Seems like I already said this (perhaps much earlier in this thread) but no one can critically analyze everything in their life. They believe in things seemly because someone else told them it was true.

So making it explicit how are the following different?

1 Someone believes cigarettes causes cancer because their father told them so.
2. Someone believes cigarettes causes cancer because there studies that say so.

3 Someone believes certain races are lessintelligent than others because their father told them so.
4. Someone believes certain races are lessintelligent than others because there studies that say so.
 

Posts:27,518
Registered: 11/3/97
Re: Kurt Goedel  
Jun 11, 2004 9:29 AM (reply 552 of 635)



 
On the issue of privacy, I am aware of the fact that
my opinions diverge from what most readers of this
thread will likely hold. On the other hand, I am in
agreement with a vast number of legal scholars,
including supreme court justices, who think the
"constitutional right to privacy" was invented out of
thin air.

Of course it was. It doesn't say anything about that in the constitution.

However, the existing legal precedents and various laws have produced what we have.
 

Posts:27,518
Registered: 11/3/97
Re: Kurt Goedel  
Jun 11, 2004 9:34 AM (reply 553 of 635)



 
So exactly when was the last time you stoned someone
to death?
Or perhaps you have never actually seen someone work
on Sunday (or whatever your sabbath might be?)
Or do you figure that god some how meant 'death' and
'stone' in some figurative sense?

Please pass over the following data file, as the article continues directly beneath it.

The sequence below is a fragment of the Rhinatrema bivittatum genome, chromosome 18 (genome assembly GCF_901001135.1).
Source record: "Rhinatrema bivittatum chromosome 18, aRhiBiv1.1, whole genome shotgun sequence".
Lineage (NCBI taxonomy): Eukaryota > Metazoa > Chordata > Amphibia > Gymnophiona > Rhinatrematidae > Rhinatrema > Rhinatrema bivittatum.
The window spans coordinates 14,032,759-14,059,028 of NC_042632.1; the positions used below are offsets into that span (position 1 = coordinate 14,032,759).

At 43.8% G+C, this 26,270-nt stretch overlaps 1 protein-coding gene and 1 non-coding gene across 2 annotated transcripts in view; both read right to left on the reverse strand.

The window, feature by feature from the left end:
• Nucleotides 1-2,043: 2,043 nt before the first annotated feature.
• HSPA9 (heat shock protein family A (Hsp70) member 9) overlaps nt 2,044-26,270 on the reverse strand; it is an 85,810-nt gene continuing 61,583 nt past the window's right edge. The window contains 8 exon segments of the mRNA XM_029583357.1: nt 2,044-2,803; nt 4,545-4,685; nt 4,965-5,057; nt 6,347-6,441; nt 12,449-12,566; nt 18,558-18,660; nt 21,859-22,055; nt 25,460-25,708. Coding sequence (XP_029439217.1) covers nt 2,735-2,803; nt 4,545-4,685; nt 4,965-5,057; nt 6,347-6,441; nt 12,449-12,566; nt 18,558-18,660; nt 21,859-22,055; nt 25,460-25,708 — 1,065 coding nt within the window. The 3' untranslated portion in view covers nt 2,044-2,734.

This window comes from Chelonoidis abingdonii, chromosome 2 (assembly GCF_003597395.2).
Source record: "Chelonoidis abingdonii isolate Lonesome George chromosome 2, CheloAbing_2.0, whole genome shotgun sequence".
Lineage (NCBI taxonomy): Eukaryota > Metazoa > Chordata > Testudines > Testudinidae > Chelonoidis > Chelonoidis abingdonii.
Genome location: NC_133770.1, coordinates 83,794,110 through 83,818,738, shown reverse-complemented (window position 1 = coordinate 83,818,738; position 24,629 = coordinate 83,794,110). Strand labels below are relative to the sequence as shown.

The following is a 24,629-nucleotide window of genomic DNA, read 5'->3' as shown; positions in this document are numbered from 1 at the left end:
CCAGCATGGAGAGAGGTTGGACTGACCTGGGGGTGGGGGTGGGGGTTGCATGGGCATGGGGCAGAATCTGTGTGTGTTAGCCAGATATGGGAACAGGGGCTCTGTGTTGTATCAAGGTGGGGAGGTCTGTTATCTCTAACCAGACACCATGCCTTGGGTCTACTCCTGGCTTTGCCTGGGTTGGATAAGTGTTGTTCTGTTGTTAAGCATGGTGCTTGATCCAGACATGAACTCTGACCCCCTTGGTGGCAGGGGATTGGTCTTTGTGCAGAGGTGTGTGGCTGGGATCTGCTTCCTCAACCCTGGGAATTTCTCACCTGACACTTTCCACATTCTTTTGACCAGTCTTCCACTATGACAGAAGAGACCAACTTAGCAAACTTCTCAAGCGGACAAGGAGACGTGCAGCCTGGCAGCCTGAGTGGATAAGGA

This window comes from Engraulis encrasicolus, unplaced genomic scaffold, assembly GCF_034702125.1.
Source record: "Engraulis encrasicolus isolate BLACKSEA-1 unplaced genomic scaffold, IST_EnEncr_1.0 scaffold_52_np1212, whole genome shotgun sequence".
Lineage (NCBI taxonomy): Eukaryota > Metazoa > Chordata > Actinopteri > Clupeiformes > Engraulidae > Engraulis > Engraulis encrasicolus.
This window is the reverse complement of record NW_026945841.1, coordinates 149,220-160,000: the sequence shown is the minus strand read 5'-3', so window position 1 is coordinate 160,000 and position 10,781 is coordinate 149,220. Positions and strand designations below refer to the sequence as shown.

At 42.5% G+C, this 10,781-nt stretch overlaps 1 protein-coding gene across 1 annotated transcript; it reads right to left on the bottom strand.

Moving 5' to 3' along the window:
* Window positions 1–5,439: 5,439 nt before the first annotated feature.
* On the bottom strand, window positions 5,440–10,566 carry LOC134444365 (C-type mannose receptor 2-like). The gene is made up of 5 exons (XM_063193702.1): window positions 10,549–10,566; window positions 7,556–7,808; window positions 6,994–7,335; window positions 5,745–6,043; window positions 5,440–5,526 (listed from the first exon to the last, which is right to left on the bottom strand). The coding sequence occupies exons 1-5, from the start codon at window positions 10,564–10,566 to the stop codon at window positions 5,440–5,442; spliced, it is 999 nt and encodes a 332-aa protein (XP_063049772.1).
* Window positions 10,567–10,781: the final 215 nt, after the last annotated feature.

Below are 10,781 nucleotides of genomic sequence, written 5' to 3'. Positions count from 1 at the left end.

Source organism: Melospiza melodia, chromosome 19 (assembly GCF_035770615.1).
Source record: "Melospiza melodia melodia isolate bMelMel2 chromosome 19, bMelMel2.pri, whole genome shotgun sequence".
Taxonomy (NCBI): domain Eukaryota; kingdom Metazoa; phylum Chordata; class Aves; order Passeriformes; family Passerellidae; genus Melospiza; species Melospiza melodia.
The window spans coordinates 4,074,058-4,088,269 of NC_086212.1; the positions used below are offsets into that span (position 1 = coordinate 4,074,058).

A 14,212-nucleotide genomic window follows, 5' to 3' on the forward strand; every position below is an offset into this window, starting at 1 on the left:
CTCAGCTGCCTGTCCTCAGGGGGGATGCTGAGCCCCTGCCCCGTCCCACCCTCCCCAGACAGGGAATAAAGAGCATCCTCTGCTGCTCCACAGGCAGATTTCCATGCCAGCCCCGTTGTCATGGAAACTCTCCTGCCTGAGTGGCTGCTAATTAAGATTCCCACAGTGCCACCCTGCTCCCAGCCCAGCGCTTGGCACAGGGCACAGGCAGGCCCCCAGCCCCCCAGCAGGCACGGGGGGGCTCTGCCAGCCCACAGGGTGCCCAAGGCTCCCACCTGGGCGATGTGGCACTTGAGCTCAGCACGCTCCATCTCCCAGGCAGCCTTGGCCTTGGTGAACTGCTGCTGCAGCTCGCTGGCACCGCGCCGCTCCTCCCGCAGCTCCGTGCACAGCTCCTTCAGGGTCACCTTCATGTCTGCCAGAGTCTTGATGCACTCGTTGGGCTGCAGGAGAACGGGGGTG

I had a discussion on this on a wiki a month or two
ago, and this is part of what I said then:

The OT law is part of God's self-revelation, and since
God is immutable it's still valuable in showing
Christians what pleases and displeases God. The NT
makes it clear that it's not possible to keep the OT
law, and so there is no intrinsic value in keeping it:
however, the NT writers expect Christians to seek to
please God (Paul's prayer for the Colossian church is
that they may please God in every way - NIV: Col 1:
9-12 - and one of his instructions to the Ephesians is
to find out what pleases God - NIV: Eph 5: 10).
Therefore, to continue with the same example, a
Christian ought not to be involved in sorcery, and
church discipline should be applied when such cases
come to light. The punishments don't apply directly
today, because the Church has a different commission
to Israel. Israel's commission was to live as a people
separated from the nations around them. The Church's
commission is to live as a community within the pagan
nation-states. It is true that there are states which
claim to be Christian states, and base their laws on
the OT; the level to which Christians in legislative
positions should seek to impose Christian morality on
the nation is one on which Christians disagree, and on
which I have yet to reach firm conclusions.

And that means what exactly?

So God contradicted himself? Or Christ was just rebelling against his father and so decided to monkey with fate?

Or that you just get to pay attention to what you want and ignore what you don't?
 

Posts:27,518
Registered: 11/3/97
Re: Kurt Goedel  
Jun 11, 2004 9:36 AM (reply 554 of 635)



 
There is no such thing as a "incorrect" belief.

Since you don't seem to object to colloquial language
in this thread: the conventional understanding of
'incorrect belief' is a belief that P when it is an
objective fact that !P.

And how does that "object fact" come about? Does God hand it out or does a bunch of people just agree to assume that it is a fact?